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Chico Auto Parts & Service, Inc. v. Maxey

Court of Appeals of Texas, Second District, Fort Worth

July 3, 2019

Chico Auto Parts & Service, Inc., Appellant
v.
Mary Maxey, Appellee

          On Appeal from the 342nd District Court Tarrant County, Texas Trial Court No. 342-269821-13

          Before Gabriel, Kerr, and Bassel, JJ.

          MEMORANDUM OPINION

          DABNEY BASSEL, JUSTICE

         I. Introduction

         On appeal, Appellant Chico Auto Parts & Service, Inc. challenges the trial court's order granting Appellee Mary Maxey's amended no-evidence motion for summary judgment, the trial court's failure to sustain Chico's objections to Mary's summary-judgment evidence, and the trial court's denial of Chico's motion to appoint an attorney ad litem for Mary. We affirm.

         II. Background

         Chico is in the business of providing hazardous waste remediation services. Mary Maxey has an interest in an oil well (Maxey I Well) that is operated by Black Strata, LLC. Black Strata's principal was Craig Crockett.

         Chico alleges that in 2011, the Texas Railroad Commission ordered remediation of the Maxey I Well. Chico further alleges that it performed $63, 415.55 worth of remediation services on Maxey I Well "on behalf of" Mary but that it was not paid. In 2013, Chico filed the instant suit against Crockett, Black Strata, and Mary, alleging claims against Mary for breach of contract, quantum meruit, and breach of fiduciary duty. Crockett filed a motion for summary judgment, which was granted, severed, appealed, and affirmed. See Chico Auto Parts & Serv., Inc. v. Crockett, 512 S.W.3d 560 (Tex. App.-El Paso 2017, pet. denied). Black Strata confessed judgment for $43, 415.55. Id. at 566.

         Mary filed a no-evidence motion for summary judgment. Chico filed a response and a motion for an appointment of an attorney ad litem for Mary. Mary then filed an amended no-evidence motion for summary judgment, specifically identifying each element of each claim and contending that Chico had no evidence of them. Chico responded and attached hundreds of pages of exhibits. However, the response did not address each specific element challenged by Mary and only generally referenced the exhibits. Conspicuously absent from the summary judgment record is any written contract, invoice, document, or affidavit establishing that Chico had a contract with Mary to perform remediation services, that Chico actually performed remediation services, an amount that Chico was owed for performing remediation services, or that Mary had any legal obligation to pay Chico for any remediation services.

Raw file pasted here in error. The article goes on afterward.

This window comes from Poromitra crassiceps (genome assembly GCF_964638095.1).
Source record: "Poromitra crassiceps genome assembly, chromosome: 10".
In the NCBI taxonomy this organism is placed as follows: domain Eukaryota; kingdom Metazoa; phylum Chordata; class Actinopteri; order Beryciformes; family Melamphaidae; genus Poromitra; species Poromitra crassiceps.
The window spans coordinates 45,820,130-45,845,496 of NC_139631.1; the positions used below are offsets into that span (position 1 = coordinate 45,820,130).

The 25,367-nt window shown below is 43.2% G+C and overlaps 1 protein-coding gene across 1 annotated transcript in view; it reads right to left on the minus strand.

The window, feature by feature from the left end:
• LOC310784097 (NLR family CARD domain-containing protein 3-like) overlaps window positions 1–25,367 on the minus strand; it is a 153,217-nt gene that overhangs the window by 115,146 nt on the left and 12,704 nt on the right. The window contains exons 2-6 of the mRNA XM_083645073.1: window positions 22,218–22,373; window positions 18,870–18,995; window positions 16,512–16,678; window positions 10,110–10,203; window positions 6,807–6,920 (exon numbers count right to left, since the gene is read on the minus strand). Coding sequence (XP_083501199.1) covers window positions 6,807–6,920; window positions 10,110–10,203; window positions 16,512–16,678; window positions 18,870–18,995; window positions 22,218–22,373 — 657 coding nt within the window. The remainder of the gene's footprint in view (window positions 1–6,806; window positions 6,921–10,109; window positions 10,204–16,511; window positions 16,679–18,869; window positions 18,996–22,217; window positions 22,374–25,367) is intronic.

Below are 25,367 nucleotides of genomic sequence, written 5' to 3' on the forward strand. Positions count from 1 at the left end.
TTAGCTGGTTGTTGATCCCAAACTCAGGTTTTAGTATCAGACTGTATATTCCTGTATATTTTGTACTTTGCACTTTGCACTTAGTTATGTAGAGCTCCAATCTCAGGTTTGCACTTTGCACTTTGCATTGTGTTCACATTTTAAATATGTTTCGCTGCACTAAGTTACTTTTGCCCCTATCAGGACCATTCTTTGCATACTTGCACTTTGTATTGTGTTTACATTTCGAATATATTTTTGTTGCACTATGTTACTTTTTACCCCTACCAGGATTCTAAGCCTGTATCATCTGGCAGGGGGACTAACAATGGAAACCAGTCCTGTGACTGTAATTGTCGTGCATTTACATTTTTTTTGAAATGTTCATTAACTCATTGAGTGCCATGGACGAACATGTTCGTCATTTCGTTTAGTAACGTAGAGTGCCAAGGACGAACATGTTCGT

After a hearing, the trial court granted Mary's no-evidence summary judgment motion. Chico raises three issues on appeal.

         III. No-Evidence Summary Judgment was Proper

         In its first issue, Chico asserts that the trial court erred by granting the no-evidence summary judgment because issues of material fact exist on Chico's causes of action. We disagree.

         Mary's no-evidence motion for summary judgment properly challenged that Chico had no evidence to support any of the elements of its breach-of-contract claim, quantum-meruit claim, or breach-of-fiduciary-duty claim.[1] Chico's response to Mary's no-evidence motion for summary judgment failed to address each specific element challenged or set forth more than a scintilla of evidence on the challenged elements of each of its claims against Mary. Therefore, summary judgment was proper.

         A. ...


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